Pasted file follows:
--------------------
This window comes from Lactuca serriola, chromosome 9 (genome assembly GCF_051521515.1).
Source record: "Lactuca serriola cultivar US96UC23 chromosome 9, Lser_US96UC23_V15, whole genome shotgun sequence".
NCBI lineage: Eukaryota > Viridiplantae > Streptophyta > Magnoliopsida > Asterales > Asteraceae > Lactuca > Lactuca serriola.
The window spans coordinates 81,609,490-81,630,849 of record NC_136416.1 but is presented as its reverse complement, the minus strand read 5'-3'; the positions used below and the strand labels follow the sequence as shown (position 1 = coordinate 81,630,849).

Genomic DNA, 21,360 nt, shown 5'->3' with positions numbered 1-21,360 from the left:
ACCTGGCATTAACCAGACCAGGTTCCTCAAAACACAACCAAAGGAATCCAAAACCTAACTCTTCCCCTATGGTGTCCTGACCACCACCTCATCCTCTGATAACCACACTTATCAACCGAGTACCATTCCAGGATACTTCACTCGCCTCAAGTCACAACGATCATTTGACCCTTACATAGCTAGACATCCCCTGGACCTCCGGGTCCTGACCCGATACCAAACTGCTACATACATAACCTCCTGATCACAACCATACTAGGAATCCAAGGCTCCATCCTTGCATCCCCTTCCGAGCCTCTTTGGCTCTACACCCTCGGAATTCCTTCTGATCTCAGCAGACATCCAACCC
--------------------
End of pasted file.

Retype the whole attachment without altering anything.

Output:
This window comes from Lactuca serriola, chromosome 9 (genome assembly GCF_051521515.1).
Source record: "Lactuca serriola cultivar US96UC23 chromosome 9, Lser_US96UC23_V15, whole genome shotgun sequence".
NCBI lineage: Eukaryota > Viridiplantae > Streptophyta > Magnoliopsida > Asterales > Asteraceae > Lactuca > Lactuca serriola.
The window spans coordinates 81,609,490-81,630,849 of record NC_136416.1 but is presented as its reverse complement, the minus strand read 5'-3'; the positions used below and the strand labels follow the sequence as shown (position 1 = coordinate 81,630,849).

Genomic DNA, 21,360 nt, shown 5'->3' with positions numbered 1-21,360 from the left:
ACCTGGCATTAACCAGACCAGGTTCCTCAAAACACAACCAAAGGAATCCAAAACCTAACTCTTCCCCTATGGTGTCCTGACCACCACCTCATCCTCTGATAACCACACTTATCAACCGAGTACCATTCCAGGATACTTCACTCGCCTCAAGTCACAACGATCATTTGACCCTTACATAGCTAGACATCCCCTGGACCTCCGGGTCCTGACCCGATACCAAACTGCTACATACATAACCTCCTGATCACAACCATACTAGGAATCCAAGGCTCCATCCTTGCATCCCCTTCCGAGCCTCTTTGGCTCTACACCCTCGGAATTCCTTCTGATCTCAGCAGACATCCAACCC